Accessibility navigation


Understanding unconscionability in proprietary estoppel

Hopkins, N. (2004) Understanding unconscionability in proprietary estoppel. Journal of Contract Law, 20 (3). pp. 210-232. ISSN 1030-7230

Full text not archived in this repository.

It is advisable to refer to the publisher's version if you intend to cite from this work. See Guidance on citing.

Abstract/Summary

In a series of recent cases, courts have reasserted unconscionability as the basis of proprietary estoppel and in doing so have moved away from the structured form of discretion envisaged in the classic Taylors Fashions formula. In light of these developments, this paper traces the use of unconscionability in estoppel and examines the changing role attributed to the concept. In a parallel development, in exercising their remedial discretion once a claim to estoppel has been established, the courts have emphasised the foundation of estoppel in unconscionability to assert the need for proportionality between the detriment and remedy as ‘the most essential requirement’. Collectively, the cases demonstrate a lack of transparency or consistency, which raises concerns that the courts are descending into a form of individualised discretion. These developments are of particular concern as they come at a time when commentators are predicting a ‘boom’ in estoppel to follow the introduction of electronic conveyancing.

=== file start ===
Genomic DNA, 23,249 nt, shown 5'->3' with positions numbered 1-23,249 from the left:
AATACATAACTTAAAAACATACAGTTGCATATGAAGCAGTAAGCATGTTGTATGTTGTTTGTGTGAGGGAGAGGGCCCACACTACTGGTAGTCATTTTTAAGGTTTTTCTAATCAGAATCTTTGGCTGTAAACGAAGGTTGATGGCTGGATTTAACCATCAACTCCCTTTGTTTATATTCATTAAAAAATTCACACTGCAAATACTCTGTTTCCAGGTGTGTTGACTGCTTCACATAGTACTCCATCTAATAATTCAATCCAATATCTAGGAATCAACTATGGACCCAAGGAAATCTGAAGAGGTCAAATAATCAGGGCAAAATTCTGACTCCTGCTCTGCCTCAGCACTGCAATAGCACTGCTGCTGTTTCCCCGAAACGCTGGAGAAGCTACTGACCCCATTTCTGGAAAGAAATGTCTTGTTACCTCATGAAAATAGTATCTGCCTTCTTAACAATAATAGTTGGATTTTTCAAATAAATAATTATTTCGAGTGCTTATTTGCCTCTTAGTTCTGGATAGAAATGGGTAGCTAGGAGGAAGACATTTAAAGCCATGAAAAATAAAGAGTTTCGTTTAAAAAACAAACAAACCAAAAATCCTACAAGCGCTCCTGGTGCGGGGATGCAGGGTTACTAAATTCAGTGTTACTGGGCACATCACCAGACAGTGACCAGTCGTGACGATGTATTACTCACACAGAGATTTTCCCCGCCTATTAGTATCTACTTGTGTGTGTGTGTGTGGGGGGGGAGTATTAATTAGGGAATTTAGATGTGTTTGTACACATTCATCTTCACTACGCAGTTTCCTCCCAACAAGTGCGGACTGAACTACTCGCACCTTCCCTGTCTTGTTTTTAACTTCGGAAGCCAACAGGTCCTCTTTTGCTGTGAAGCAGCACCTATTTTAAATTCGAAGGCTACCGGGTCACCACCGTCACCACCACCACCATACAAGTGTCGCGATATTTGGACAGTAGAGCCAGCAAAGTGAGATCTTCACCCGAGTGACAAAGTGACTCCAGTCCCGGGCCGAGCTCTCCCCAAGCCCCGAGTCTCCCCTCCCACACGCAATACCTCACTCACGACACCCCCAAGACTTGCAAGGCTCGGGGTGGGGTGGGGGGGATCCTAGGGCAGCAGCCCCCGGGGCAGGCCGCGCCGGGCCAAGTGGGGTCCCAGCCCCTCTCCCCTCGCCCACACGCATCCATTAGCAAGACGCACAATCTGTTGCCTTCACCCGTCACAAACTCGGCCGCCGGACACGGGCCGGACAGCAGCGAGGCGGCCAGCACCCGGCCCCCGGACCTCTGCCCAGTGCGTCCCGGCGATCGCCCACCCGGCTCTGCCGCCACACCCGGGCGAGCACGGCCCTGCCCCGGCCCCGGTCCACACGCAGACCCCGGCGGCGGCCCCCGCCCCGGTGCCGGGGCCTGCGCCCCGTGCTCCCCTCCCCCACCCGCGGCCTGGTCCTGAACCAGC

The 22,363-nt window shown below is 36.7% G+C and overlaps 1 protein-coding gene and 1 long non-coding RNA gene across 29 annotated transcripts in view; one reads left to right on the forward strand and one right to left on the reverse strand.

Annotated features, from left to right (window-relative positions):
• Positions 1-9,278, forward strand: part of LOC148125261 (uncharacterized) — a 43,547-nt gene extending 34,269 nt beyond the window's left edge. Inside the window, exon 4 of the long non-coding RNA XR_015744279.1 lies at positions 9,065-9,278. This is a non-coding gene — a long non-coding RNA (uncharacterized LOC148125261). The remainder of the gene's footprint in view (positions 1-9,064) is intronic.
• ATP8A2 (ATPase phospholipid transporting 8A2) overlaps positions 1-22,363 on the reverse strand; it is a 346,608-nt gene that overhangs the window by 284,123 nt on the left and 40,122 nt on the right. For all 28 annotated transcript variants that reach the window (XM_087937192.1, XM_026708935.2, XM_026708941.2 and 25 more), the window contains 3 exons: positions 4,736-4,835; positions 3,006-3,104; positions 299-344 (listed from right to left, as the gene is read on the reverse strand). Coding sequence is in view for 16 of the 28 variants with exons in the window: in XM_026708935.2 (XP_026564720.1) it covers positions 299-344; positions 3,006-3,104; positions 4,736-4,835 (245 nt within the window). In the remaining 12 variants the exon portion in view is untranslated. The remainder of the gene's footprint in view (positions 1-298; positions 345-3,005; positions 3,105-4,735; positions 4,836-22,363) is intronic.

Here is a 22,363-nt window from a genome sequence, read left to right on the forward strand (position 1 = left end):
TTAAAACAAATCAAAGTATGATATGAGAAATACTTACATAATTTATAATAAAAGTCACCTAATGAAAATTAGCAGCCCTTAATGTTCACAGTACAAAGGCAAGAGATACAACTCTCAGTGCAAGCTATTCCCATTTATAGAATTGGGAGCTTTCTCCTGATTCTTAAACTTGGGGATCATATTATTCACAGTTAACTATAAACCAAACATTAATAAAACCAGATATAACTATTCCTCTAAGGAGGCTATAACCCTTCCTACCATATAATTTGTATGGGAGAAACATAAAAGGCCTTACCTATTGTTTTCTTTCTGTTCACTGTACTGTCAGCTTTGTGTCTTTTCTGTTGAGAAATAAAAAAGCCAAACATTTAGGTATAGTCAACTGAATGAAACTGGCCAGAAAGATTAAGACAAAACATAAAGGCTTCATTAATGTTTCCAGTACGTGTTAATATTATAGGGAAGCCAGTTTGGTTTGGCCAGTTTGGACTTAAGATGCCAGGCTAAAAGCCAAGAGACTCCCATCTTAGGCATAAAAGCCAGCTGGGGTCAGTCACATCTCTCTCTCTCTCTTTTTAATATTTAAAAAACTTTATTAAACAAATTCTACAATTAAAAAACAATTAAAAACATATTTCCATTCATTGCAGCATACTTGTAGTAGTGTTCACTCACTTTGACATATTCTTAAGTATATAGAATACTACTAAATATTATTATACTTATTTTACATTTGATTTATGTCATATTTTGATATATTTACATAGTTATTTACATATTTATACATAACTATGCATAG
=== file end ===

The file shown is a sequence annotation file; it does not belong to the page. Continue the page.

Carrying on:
Item Type:Article
Refereed:Yes
Divisions:Faculty of Arts, Humanities and Social Science > School of Law
ID Code:35345

University Staff: Request a correction | Centaur Editors: Update this record

Page navigation